Gurl, I loovvve that dress! I didn’t, don’t know her. Her outfit was a flowing, floral maxi dress, the perfect pair of corked wedges, her hair was pinned up and her skin was glowing. I was at the gas station on Jefferson Avenue, downtown. We were both pumping our own gas. She was stunning, I could not help but to pay her a compliment.
Instead of responding with just a flicker of gratitude; a simple thank you or a smile. She twisted up her nose and lifted her eyebrow to the heavens, slammed her car door and drove off.
What was that about? I thought to myself. Maybe she thought I was a lesbian and being flirtatious. I don’t get it. The truth is I’m a heterosexual woman and I am comfortable with my sexuality; feminine enough to give another woman a compliment.
What is this newer, old dynamic with women, where we can’t gracefully accept compliments or give one another respect? My perception is not to declare that all women cannot or have not developed loving relationships with other women but rather to acknowledge that there is a growing lack of reverence amongst us. So, who is the culprit or what is the reason for the animosity and/or feeling of being attacked?
By no means should you cue the kumbaya music. We are not all meant to be best friends or even associates but certainly we can manage being cordial. There will definitely be moments within our lives respectively when two energies do not match. Most recently, Jada Pinkett-Smith made a post discussing that sometimes walking way is the best type of friendship you can give a person.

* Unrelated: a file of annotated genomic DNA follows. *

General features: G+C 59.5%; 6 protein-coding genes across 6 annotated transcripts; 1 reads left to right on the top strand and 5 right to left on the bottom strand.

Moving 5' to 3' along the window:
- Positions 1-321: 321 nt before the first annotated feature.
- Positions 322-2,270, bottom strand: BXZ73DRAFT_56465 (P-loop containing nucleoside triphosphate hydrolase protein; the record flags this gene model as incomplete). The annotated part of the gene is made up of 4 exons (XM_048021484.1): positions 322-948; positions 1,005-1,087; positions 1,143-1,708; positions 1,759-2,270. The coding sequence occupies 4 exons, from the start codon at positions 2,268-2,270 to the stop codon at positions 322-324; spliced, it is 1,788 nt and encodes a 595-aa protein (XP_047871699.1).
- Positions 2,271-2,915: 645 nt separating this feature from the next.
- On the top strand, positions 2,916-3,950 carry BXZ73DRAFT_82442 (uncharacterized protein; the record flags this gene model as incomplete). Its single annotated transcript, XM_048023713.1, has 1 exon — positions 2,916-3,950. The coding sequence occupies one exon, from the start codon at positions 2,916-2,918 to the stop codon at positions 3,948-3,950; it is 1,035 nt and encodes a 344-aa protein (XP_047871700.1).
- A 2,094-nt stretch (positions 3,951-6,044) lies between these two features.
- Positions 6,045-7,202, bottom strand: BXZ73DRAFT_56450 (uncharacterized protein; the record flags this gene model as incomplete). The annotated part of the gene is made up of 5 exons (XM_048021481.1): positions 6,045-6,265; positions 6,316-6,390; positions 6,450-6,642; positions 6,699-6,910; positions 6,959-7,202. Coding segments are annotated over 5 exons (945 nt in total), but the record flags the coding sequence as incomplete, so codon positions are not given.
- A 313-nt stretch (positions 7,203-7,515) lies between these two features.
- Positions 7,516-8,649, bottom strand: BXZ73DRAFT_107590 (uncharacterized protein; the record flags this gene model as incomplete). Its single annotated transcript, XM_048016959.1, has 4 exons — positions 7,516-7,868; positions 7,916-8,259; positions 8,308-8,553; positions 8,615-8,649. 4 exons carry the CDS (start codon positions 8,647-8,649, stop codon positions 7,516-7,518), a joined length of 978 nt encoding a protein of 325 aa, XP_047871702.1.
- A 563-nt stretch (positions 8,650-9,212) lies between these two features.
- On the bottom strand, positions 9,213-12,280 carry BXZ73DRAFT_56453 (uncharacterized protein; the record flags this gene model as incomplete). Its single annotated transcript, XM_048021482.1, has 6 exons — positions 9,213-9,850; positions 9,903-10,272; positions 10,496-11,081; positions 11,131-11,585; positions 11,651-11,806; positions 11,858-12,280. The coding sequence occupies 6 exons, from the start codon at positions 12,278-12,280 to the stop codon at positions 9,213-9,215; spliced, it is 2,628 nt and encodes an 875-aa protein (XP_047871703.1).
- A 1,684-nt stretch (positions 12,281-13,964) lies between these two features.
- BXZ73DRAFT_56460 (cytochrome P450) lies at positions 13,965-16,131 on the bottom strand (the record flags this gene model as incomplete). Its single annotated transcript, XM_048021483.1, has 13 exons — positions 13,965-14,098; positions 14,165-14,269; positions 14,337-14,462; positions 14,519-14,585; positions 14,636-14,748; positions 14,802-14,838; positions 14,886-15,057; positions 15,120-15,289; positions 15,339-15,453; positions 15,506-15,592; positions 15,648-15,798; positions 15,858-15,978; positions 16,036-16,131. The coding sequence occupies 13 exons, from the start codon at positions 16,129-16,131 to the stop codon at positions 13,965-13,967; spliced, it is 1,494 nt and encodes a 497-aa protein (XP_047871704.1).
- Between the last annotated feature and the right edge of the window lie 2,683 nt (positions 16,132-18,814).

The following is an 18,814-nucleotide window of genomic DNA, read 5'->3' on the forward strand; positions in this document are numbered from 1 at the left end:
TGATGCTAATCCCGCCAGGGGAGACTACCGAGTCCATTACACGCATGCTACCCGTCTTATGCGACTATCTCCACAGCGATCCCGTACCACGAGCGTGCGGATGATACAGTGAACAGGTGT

Why did I feel I offended her with my compliment? I didn’t say anything belligerent like sweetheart or honey. I genuinely liked her dress. I wasn’t sizing her up or judging her. Why wouldn’t I go out of my way to bestow such pleasantries on her?
Have our own personal insecurities caused us to be each other’s innate arch-nemesis without proper cause? Have our respective childhoods or society made us uncomfortable with being comfortable in our own skins?
I often look to old adages to gain some sort of clarity on the present as well foresight for the future. The African proverb “women hold up half of the sky” comes to mind. The incident makes me think about learned behaviors and vicious cycles. A girl not only learns from her guardians biologically but also from other women and girls alike. What are we doing with one another to make sure the models and examples we are presenting are altering future relationships between women for the better?
I definitely could speak on the reality TV adlibs and scripted nonsense, but we already know how damaging those shows are and can be. We already know that image is everything, but I am more concerned with what we are doing and can do in the real world.
Could it be that we should be the best friends in the history of being friends. Truly, deeply and hard as hell, love the women that are in our circles. If we stopped and analyzed our friends, we would fine that there is the nurturing spirit of Oprah, the solution seeking nature of Iyanla Vanzant, the hold you down-lift you up courage of Tyra Banks. If we hone our skills of femininity, that raw, unadulterated strength—watch the world change.